6. Place the washer inside the box and pass all USB cables through the hole in the side, then through the washer and back out of the side hole. That’s the 0.5m extension, keyboard and mouse and as many other cables as you can fit.
It should look something like this, with the iLok connected.
7. Take the pin from the RM desk bolt kit and pass it through the washer and then the lid of the box, and screw the lid in place. With the pin in place, you can no longer pull USB cables through the washer. Your
Fredbox should now be complete!
8. Finally, pass the pin through the holes in the iMac base and desk, then secure it with the padlock under
You are now left with a situation where you cannot pull the Fredbox up high enough to release the lid with a screwdriver and the iMac is locked to the desk, along with its USB peripherals. Not bad for roughly £10 - £15 per box and a bit of time in the workshop! Touch wood, we’ve never lost an iMac or an iLok yet (36 machines in 2 labs, since 2007!).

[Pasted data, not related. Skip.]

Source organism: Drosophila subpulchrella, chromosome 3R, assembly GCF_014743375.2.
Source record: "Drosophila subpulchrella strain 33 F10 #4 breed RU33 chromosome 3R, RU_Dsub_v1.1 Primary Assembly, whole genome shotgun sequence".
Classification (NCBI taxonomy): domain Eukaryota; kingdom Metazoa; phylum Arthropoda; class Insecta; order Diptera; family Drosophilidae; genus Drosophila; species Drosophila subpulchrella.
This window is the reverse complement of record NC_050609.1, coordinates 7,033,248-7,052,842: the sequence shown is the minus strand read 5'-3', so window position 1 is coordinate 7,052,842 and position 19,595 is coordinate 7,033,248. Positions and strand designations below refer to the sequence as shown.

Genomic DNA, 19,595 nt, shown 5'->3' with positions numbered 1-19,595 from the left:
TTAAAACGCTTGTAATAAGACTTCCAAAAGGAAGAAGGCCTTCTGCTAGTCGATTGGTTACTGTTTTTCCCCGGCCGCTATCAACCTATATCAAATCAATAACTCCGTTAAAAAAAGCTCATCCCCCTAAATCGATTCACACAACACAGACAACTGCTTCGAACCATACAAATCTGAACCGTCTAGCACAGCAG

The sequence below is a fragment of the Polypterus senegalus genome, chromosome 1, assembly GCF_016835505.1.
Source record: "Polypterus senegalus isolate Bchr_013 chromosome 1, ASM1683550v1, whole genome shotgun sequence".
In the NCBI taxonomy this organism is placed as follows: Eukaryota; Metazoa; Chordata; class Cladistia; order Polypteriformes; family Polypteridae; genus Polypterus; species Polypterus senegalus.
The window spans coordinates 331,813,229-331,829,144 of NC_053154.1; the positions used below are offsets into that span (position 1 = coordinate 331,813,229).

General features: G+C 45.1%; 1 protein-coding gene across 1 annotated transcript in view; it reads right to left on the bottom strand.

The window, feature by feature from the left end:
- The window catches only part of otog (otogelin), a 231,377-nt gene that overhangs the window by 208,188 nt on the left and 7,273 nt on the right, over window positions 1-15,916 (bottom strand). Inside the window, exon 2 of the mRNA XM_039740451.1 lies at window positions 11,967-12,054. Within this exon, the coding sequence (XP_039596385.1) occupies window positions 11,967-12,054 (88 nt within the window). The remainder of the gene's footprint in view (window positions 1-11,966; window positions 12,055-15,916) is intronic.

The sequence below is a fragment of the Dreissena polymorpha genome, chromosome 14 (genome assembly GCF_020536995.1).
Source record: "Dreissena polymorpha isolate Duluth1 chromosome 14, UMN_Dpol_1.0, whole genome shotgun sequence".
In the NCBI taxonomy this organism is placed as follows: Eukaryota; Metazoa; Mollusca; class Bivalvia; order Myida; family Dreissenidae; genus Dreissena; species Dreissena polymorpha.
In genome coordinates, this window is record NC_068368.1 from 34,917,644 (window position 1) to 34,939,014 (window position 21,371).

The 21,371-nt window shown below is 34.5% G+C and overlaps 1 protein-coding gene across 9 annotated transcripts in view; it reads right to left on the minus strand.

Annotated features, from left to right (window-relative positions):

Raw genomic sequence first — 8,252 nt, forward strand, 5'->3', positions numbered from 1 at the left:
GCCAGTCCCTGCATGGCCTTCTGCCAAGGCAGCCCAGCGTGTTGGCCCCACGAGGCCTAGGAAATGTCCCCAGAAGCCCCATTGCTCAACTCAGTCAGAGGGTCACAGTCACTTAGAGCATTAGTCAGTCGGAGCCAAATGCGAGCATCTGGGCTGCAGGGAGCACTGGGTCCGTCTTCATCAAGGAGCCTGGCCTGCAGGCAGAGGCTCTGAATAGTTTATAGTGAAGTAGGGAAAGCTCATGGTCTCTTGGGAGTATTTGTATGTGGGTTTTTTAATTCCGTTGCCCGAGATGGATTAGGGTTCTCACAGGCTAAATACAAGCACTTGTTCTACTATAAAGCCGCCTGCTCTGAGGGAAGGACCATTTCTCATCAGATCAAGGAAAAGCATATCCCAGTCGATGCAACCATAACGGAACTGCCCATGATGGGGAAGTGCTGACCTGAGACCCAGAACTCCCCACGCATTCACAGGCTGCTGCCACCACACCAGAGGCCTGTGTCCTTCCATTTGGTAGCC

Mac Pro solution
For our Mac Pro machines, we simply cut a slot in a spare PCIe slot cover and pass a USB extension through it, allowing us to house the iLok inside the Mac Pro itself. Where the side cover release lever is, you can flick down a locking point that you may attach a padlock/cable lock to in order to stop folks releasing the side cover.
Your iLok can be worth more than it's weight in gold if you have a lot of software licenses on it. Looking after it and protecting it should be a high priority but we so often don't give it a second glance. In this article, we are going to look at a number of options to consider.
We have a number of iLok related help articles including a tutorial on Tutorial on how to use the iLok License Manager software, Setting Up Your iLok Account, The iLok License Manager And Activating Protected Software, and What Do I Do If My iLok Is Broken, Lost Or Stolen? In this article, we are going to cover some of the other iLok related problems that can crop up.